Professor Harari’s observation about the move from the Agricultural age to the Industrial age in relation to the health and welfare of the animals we’ve “domesticated” and mass imprisoned within our industries is just as applicable an observation to what we’ve done for the majority of humans within our human societies, hence the obvious connection you probably made when reading this quote from his book. It’s worth seriously contemplating upon in this time of reactionary upheaval to the changes occurring as we move towards a more compassionate, interdependent, and progressive global society.

    “Quote” taken from Yuval Noah Harari’s book ‘Sapiens: A Brief History of Humankind’. A book that should be required reading in every school, public and private, within this nation.

    #Sapiens #DivineIntervention #Industry #Slavery #GlobalCitizen

  2. Do you think Science is a Belief System? Are you someone who believes the following statements to be true?: “In order to understand science you have to believe in science (lend trust to it). Initial belief leads to the ability to understand.” – Phil W -&- “The scientific method assumes what causes the effect that is observed. This is a fallacy known as asserting the consequent.” – Jas P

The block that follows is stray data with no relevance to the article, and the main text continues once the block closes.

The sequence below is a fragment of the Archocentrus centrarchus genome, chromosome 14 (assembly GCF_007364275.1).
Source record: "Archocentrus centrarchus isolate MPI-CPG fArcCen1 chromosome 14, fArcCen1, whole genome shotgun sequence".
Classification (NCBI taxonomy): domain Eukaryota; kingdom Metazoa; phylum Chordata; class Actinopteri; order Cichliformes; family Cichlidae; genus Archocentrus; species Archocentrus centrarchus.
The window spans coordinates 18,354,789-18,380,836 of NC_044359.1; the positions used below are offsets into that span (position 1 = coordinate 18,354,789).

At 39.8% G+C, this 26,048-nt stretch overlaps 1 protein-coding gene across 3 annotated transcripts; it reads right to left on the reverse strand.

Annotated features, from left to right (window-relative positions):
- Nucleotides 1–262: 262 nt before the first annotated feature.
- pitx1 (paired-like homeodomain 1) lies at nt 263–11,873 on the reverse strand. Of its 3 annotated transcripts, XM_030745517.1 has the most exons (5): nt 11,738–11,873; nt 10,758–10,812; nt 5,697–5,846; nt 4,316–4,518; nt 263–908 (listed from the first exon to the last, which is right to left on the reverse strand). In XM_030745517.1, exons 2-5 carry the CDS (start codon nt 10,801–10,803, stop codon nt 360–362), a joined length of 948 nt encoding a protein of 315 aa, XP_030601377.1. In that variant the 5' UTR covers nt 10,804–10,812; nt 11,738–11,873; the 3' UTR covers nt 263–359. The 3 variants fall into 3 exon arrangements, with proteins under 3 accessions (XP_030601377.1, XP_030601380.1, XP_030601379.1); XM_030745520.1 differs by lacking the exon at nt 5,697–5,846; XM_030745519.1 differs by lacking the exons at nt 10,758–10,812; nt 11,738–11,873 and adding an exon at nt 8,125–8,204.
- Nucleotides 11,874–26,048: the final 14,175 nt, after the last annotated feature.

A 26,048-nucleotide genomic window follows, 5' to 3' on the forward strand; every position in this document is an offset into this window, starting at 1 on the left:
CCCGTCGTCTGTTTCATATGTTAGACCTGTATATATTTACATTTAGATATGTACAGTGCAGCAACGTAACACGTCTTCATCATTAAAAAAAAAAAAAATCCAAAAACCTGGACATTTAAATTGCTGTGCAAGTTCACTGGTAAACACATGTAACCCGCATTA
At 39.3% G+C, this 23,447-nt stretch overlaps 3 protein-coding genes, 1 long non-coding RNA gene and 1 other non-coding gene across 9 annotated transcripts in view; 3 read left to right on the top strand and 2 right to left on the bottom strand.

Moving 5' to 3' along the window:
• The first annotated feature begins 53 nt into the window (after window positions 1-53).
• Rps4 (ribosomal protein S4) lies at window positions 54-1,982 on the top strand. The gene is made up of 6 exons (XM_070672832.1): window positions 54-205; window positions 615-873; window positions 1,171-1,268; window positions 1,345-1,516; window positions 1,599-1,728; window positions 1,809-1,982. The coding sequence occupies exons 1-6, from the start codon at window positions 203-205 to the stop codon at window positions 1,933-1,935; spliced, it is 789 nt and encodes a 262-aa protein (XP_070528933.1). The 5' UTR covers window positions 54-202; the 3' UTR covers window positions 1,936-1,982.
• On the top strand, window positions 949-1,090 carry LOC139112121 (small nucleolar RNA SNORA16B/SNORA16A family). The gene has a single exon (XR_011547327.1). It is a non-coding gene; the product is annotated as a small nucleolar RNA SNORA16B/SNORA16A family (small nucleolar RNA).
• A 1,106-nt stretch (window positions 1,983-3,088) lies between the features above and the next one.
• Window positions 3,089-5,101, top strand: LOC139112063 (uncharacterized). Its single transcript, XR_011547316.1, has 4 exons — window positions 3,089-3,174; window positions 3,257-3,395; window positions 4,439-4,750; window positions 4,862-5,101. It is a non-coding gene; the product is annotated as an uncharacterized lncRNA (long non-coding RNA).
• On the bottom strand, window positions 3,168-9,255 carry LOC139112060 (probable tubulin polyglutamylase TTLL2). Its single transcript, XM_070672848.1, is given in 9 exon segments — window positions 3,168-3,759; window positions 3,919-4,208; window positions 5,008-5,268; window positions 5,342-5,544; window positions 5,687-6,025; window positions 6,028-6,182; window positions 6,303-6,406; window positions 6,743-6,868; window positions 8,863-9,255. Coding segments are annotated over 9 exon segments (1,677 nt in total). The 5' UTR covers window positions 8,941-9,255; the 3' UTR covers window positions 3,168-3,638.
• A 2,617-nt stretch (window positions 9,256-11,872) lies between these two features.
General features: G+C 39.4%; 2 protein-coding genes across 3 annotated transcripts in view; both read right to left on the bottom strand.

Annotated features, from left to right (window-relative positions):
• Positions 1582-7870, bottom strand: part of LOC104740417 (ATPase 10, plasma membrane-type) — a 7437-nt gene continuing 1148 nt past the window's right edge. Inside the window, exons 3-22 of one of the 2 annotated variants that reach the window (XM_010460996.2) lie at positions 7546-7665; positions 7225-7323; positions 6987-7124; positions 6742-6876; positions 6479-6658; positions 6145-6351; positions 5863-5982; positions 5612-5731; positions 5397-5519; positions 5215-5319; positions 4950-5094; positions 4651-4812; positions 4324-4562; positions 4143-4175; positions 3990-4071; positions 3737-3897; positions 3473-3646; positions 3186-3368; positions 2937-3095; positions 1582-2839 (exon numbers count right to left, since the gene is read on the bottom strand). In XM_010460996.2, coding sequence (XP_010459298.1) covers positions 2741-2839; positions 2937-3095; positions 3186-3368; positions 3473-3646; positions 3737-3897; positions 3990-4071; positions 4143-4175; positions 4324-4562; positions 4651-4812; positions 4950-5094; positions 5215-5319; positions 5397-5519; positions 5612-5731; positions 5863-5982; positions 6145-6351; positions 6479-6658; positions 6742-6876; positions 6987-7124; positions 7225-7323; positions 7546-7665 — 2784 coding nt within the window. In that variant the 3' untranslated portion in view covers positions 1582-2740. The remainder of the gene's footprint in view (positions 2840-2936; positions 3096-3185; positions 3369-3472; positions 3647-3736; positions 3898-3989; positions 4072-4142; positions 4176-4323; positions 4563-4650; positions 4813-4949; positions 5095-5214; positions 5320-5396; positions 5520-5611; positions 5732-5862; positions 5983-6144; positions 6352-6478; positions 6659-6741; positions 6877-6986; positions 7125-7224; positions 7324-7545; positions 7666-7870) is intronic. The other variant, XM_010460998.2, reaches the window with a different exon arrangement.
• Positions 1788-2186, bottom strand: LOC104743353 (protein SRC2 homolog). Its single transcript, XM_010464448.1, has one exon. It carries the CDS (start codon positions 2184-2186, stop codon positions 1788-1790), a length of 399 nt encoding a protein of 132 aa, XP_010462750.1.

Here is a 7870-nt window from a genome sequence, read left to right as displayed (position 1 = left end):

For those having difficulty understanding how science works, here is a simple explanation: Science does *not* begin with a belief. In science, we start with an *observation*. An observation leads to an *idea*. To test the validity of an idea, we must *experiment*. When we have *evidence* that the idea is sound, we have a reason to believe in it. But, this universe we are a part of does not require our belief in any of it, only our observation of it. This is self-evident, regardless how many human imagined verbal fictions we share about it.

    One does not need to believe in the scientific law of gravity, in order to understand the very real effects of gravity. What science provides is a rational understanding, as best that we presently understand it, for those willing to learn from what science is discovering.

    The beauty of the scientific method is that you can admit when you get the theory wrong, modify it or discard it entirely, and press on with testing for further discoveries. In religion, including religions posing as science, this is not an option. The ideology is presented, so it must right (for it is an absolute), thus all evidence accepted must validate this ideology – and, as with many of them, regardless how much more evidence there is available that clearly refutes it. This is the difference between real science and pseudoscience.